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Around the Summit offices, we often remind ourselves to “Assume the best about others” and “Give the benefit of the doubt wherever we can.” As staff culture goes, I think we do remarkably well. But we need to be vigilant about cultivating trust, because trust doesn’t come natural to any of us. We’re like cars out of alignment: The moment we take our hands off the wheel, we veer right back into mistrust and suspicion.

Here are five ways we can help a culture of trust grow on our staff.

1. Fill in the gaps with trust.

As Andy Stanley puts it, we all know what it’s like to face a gap between expectation and reality. The meeting started at 2:00 (expectation) but your coworker walks in at 2:20 (reality). An important project goes live (reality) without anyone consulting you (expectation).

When we sense one of these gaps, we have a choice. Our natural tendency is to fill the gap with suspicion: He was late because he’s lazy; she didn’t consult me because she doesn’t value my opinion; he said that because he’s a racist. But cultivating a culture of trust means choosing to fill those gaps with trust instead.

We might think this is difficult, but there’s one person in our lives that we tend to treat this way already—ourselves. Patrick Lencioni (in The Advantage) points out that we all tend to attribute our own negative behaviors to environmental factors. I was late because someone stopped me on the way out the door, and it would have been rude to blow him off. I couldn’t get the assignment done because I have too much on my plate. I didn’t ask Phil for his feedback because I thought he was out of town. We “fill the gap with trust” all the time with ourselves. What we need to do is to extend the same kindness to others.

Sounds familiar, doesn’t it? “Do unto others as you would have them do unto you,” right? Shouldn’t the Golden Rule extend to the way we interpret others’ actions?

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Your weekly installment of what we’ve been reading (and watching) around the web.

Video of the Week

How Can I Improve My Prayer Life? Donald Whitney. This is a common struggle for nearly every Christian I (Chris) know. (If it’s not a struggle for you, please stand up.) That struggle? In our hearts, we have a very real desire to pray. But we also have a wealth of experience that says, “When I pray, it’s boring.” Whitney offers a solution that many of us have heard but few know how to apply: pray the Bible. Spend six minutes with this video and learn how you (yes, you) can pray through Scripture.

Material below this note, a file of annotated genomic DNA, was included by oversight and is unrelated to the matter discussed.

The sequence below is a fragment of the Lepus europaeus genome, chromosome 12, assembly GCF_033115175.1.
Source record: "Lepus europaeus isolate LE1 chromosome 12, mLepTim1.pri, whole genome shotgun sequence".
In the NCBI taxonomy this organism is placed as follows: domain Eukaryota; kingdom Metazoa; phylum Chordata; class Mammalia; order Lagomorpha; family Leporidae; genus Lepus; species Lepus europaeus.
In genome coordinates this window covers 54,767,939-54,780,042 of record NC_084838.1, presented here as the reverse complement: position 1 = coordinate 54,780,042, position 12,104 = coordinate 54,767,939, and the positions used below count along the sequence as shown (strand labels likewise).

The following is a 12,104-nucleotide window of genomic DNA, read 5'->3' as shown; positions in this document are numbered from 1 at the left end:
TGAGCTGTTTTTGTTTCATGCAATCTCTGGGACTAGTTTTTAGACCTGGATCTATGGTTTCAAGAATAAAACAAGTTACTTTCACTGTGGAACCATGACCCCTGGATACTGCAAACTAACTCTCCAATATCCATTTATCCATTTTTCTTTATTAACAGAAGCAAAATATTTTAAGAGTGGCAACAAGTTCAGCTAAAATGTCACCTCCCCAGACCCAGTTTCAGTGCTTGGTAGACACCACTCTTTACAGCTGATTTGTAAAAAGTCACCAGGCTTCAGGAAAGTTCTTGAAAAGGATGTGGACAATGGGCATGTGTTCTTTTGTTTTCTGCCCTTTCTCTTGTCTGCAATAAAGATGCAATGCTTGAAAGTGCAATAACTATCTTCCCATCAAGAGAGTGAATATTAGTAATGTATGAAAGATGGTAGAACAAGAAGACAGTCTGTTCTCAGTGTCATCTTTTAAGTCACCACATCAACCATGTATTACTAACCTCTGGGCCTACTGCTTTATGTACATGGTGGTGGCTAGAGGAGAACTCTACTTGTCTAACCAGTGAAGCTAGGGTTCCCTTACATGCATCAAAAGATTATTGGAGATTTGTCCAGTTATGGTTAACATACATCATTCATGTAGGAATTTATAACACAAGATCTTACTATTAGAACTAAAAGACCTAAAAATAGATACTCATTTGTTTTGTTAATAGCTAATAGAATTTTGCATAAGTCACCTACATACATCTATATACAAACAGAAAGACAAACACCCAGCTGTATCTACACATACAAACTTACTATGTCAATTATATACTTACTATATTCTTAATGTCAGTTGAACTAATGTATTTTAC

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The Quadrant of Fearless Feedback

Posted by Pastor J.D. on March 22, 2017

We rolled this one out in 2013, shortly after presenting the same material to our Summit staff. I’ve found myself coming back to this concept again and again in the past few years. Thus, the “Quadrant of Fearless Feedback” gets another cameo. Enjoy.

Like most people, I like being affirmed. And I don’t enjoy receiving criticism. But not every example of praise or criticism is created equal. One of our staff members recently shared with me the “Quadrant of Fearless Feedback,” part of a training he received at a past job (at Apple). It is a simple but helpful grid that I’ve encouraged our staff to put into practice as they give and receive feedback:

I. General Positive  II. Positive Specific 
IV. General Negative  III. Negative Specific

I. General Positive

These are the sorts of compliments that are so generic they frequently go in one ear and out the other. “I’m so grateful for your ministry.” or “You the man!” or (I get this one a lot) “Great sermon.” We usually appreciate feedback like this, but it doesn’t last long. Regardless of the actual words used, this type of feedback really only communicates that you have some vaguely positive sentiment. It is the verbal equivalent of a smile.

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